The podium that year was to be the last to be held on the famous Pits balcony that was about to be demolished and 1990 was also the last year of the great Group C era as new regulations slowly brought about its downfall.

I returned for two more outings in Porsche 962s, one in a Jaguar XJ220 – that we had up to 5th when the crankshaft broke – and then two grand finales with the mighty Jaguar V12 powered Lister Storms. But I’d go back tomorrow if anyone offered me a drive!

With its ever evolving regulations, Le Mans is at something of a turning point at the moment with more road-car based ‘Hypercar’ regulations being discussed for the future. Audi and Porsche have departed the scene and only last year’s winners, Toyota, remain as a factory entry running to the very complex hybrid regulations at the head of the LMP1 category.

Only six privateers – two Rebellions, three BREs and one ENSO CLM to be precise – challenge Toyota in the top class and, despite constant adjustments of the regulations to try and make their non-hybrid cars more competitive, few would predict anything other than another Toyota win this year.

Over the last eighteen months the FIA have altered the calendar for their World Endurance Championship so that it now ends at Le Mans, meaning the 2018/19 series began at Spa last May and includes two 24 Hours of Le Mans for this season only.

With almost double the points going on the Le Mans race it’s hoped that the title will almost always be decided at the end of the French Classic and that is the headline story for this year’s event as the two Toyota crews battle it out between themselves.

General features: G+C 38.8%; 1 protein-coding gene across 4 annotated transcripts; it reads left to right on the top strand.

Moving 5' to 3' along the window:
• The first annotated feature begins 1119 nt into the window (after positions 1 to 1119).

The 2018 Le Mans winning crew of Alonso, Buemi and Nakajima have the advantage and even if their in-team rivals Conway, Kobayashi and Lopez take pole position and win the race they only have to finish 9th to secure the crown so they are odds on favourites to take the title.

The winning crew of 2018

Should they fail to finish then, depending on who gets the extra point for pole, the Conway crew would need to make it home in 5th or 6th to steal it away.

Should both Toyotas falter, going on past reliability records, it’s just as likely that one of the 20 LMP2 cars entered could take the overall win rather than the privateer LMP1s. Strict regulations offer them only one choice of engine – the 4.2 litre normally aspirated Gibson V8 with around 600 horsepower – and a choice of four makes of chassis. This year’s entry has just two Italian Dallaras while the rest of the LMP2s are all French – 12 ORECAs and six Ligiers. They might be ten seconds a lap off the Toyotas but they’re much closer to the other LMP1s.

Another twenty seconds further back is my favourite class, the GTE PROs. 17 entries from six manufacturers and the fastest eight were covered by just half a second on the test day! This is a race that almost always runs till the very last lap with cars that all look very different and the fans can really relate to.

Aston Martin will be hoping for a repeat of 2017's dramatic last lap win for Jonny Adam

Porsche won it last year with a one-two finish ahead of Chevrolet and Ford while the year before Jonathan Adam grabbed the lead for Aston Martin on the very last lap as the leading Corvette dropped from 1st to 3rd behind the top Ford GT. Picking a winner this year is almost impossible but no doubt Ferrari and BMW will reckon it’s their time to shine.

Behind them run the 17 GTE AMs for last year’s cars with eight Ferraris proving the most popular choice ahead of six Porsches, two Aston Martins and a lone Ford. With at least one of the three drivers in each line-up graded as a less accomplished ‘Bronze’ competitor it keeps alive the tradition of amateurs being allowed to enter this great race – and in with a chance of a class victory.

So there you have it: 62 entries from which there will be just four winners and plenty of tears of both joy and despair. Simply finishing this great race is something pretty special but to stand on the podium is an unforgettable experience that will live with me forever!